PHOTO: CHRIS COTE | Almanac Mountain explores universal minutia on new Cryptoseismology LP.
Fans of experimental bedroom pop will find plenty to love in Chris Cote’s new album and intellectuals who label themselves “secular humanists” will revel in his cryptic studies of the natural world.
Everything seems to take on a double meaning in the songs of Almanac Mountain. “Contingency Procedures” seems to be about the 2003 Shuttle Columbia disaster but Cote explains that a surface evaluation of his material will only cut skin deep and that the song is “really about the death of the hopes and ambitions of the 1980s.”
Luckily the heady nature of his music is tempered by an almost saccharine sense of pop which he uses to great effect on such stunning tracks as “Harborside,” a noirish flavored ballad with a string arrangement that appears to be plucked straight out of an old Hollywood movie and stretched onto an indie rock canvas.
It’s no surprise Cryptoseismology was tracked over the most brutal winter in recent New England history as its warm tones and otherworldly digressions feel like some kind of creative escapism. Lucky for us, the mind of Chris Cote is a strange and wonderful thing to behold.
Panic in Eden mine a sweet-spot, vintage rock vein on “Out For Blood.”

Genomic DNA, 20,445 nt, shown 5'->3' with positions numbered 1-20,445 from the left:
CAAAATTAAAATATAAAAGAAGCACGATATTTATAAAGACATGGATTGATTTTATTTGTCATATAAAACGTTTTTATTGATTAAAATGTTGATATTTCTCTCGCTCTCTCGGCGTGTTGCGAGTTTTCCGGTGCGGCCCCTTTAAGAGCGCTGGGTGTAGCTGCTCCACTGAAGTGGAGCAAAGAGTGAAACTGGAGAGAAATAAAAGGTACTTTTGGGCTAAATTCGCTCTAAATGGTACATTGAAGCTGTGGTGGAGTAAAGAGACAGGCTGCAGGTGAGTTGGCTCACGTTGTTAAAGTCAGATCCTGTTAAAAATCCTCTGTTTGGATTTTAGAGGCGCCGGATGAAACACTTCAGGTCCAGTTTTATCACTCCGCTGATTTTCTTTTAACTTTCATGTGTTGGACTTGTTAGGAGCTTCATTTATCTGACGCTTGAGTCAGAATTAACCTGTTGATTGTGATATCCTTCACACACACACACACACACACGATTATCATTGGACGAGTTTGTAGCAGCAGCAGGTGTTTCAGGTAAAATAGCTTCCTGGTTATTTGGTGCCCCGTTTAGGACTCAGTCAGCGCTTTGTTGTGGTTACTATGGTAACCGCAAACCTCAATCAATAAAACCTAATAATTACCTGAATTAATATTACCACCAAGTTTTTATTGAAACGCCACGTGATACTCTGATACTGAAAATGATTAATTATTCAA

The LA-based quintet’s newest single throws down the gauntlet for other vintage rock revivalists, traversing the trail macheted by Band of Skulls and The Dead Weather. This is dangerous territory where the line between Zeppelinesque authenticity and The Darkness-like parody is very thin, but Panic in Eden prevail with their righteous indignation for the man and mind-boggling riffs which are distinctly their own.
“Out For Blood” is the first single from their forthcoming album, In The Company of Vultures, and the predatory species they reference is a direct dig on the establishment. The ten songs which comprise the LP take aim at the band’s collective disillusionment with the current state of the world and fire a blistering warning shot which essentially says “We have some serious rock ‘n’ roll here and we know how to use it.”
The Tigerlilies honor the master with a love nugget to David Bowie.
Cincinnati’s sole practitioners of post power punk, The Tigerlilies have pulled off quite a feat with their newest offering “Bowie” which manages to not only pay tribute to the departed genius but channel his punchy, understated pop leanings. There is plenty to love about this garage rock nugget, starting with the lyrics which rattle off a series of intelligent observations about the artist’s enigmatic life.